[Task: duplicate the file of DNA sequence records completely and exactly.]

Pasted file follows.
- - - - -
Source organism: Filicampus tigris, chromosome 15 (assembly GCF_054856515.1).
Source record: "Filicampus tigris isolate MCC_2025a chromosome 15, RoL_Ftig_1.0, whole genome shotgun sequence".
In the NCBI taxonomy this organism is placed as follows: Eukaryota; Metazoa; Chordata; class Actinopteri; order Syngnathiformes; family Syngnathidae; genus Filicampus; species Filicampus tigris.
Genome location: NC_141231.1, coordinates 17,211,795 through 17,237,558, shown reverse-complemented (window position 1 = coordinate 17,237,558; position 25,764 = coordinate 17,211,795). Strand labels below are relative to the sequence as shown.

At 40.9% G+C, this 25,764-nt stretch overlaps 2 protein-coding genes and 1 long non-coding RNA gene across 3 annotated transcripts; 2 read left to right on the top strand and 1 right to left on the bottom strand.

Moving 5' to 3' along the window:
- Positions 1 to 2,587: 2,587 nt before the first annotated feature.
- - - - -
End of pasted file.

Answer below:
Source organism: Filicampus tigris, chromosome 15 (assembly GCF_054856515.1).
Source record: "Filicampus tigris isolate MCC_2025a chromosome 15, RoL_Ftig_1.0, whole genome shotgun sequence".
In the NCBI taxonomy this organism is placed as follows: Eukaryota; Metazoa; Chordata; class Actinopteri; order Syngnathiformes; family Syngnathidae; genus Filicampus; species Filicampus tigris.
Genome location: NC_141231.1, coordinates 17,211,795 through 17,237,558, shown reverse-complemented (window position 1 = coordinate 17,237,558; position 25,764 = coordinate 17,211,795). Strand labels below are relative to the sequence as shown.

At 40.9% G+C, this 25,764-nt stretch overlaps 2 protein-coding genes and 1 long non-coding RNA gene across 3 annotated transcripts; 2 read left to right on the top strand and 1 right to left on the bottom strand.

Moving 5' to 3' along the window:
- Positions 1 to 2,587: 2,587 nt before the first annotated feature.